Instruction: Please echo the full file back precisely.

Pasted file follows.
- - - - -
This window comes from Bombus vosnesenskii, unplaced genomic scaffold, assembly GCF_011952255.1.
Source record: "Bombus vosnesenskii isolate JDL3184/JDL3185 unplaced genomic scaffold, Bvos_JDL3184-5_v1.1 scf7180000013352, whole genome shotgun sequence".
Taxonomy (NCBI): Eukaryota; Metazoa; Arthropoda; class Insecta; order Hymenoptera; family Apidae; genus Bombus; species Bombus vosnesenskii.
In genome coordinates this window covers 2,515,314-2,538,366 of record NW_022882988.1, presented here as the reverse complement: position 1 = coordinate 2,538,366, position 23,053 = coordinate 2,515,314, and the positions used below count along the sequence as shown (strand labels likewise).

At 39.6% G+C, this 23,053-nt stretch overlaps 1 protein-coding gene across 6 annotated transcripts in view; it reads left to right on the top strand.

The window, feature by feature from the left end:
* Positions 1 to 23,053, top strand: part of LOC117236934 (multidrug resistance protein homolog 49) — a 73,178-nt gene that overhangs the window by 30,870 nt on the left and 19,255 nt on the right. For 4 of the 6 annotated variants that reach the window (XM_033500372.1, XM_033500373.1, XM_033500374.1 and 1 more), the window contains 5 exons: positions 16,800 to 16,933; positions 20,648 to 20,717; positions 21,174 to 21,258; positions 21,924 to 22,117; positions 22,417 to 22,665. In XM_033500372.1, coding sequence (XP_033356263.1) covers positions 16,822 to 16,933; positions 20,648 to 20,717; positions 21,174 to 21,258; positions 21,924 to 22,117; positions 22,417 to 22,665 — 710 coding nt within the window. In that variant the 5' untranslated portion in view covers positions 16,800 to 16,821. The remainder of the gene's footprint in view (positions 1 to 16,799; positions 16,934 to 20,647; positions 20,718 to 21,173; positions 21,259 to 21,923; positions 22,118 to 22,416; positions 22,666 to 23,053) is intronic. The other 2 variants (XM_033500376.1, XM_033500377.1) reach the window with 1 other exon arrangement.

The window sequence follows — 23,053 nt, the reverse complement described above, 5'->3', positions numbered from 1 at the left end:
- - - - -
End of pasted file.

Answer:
This window comes from Bombus vosnesenskii, unplaced genomic scaffold, assembly GCF_011952255.1.
Source record: "Bombus vosnesenskii isolate JDL3184/JDL3185 unplaced genomic scaffold, Bvos_JDL3184-5_v1.1 scf7180000013352, whole genome shotgun sequence".
Taxonomy (NCBI): Eukaryota; Metazoa; Arthropoda; class Insecta; order Hymenoptera; family Apidae; genus Bombus; species Bombus vosnesenskii.
In genome coordinates this window covers 2,515,314-2,538,366 of record NW_022882988.1, presented here as the reverse complement: position 1 = coordinate 2,538,366, position 23,053 = coordinate 2,515,314, and the positions used below count along the sequence as shown (strand labels likewise).

At 39.6% G+C, this 23,053-nt stretch overlaps 1 protein-coding gene across 6 annotated transcripts in view; it reads left to right on the top strand.

The window, feature by feature from the left end:
* Positions 1 to 23,053, top strand: part of LOC117236934 (multidrug resistance protein homolog 49) — a 73,178-nt gene that overhangs the window by 30,870 nt on the left and 19,255 nt on the right. For 4 of the 6 annotated variants that reach the window (XM_033500372.1, XM_033500373.1, XM_033500374.1 and 1 more), the window contains 5 exons: positions 16,800 to 16,933; positions 20,648 to 20,717; positions 21,174 to 21,258; positions 21,924 to 22,117; positions 22,417 to 22,665. In XM_033500372.1, coding sequence (XP_033356263.1) covers positions 16,822 to 16,933; positions 20,648 to 20,717; positions 21,174 to 21,258; positions 21,924 to 22,117; positions 22,417 to 22,665 — 710 coding nt within the window. In that variant the 5' untranslated portion in view covers positions 16,800 to 16,821. The remainder of the gene's footprint in view (positions 1 to 16,799; positions 16,934 to 20,647; positions 20,718 to 21,173; positions 21,259 to 21,923; positions 22,118 to 22,416; positions 22,666 to 23,053) is intronic. The other 2 variants (XM_033500376.1, XM_033500377.1) reach the window with 1 other exon arrangement.

The window sequence follows — 23,053 nt, the reverse complement described above, 5'->3', positions numbered from 1 at the left end: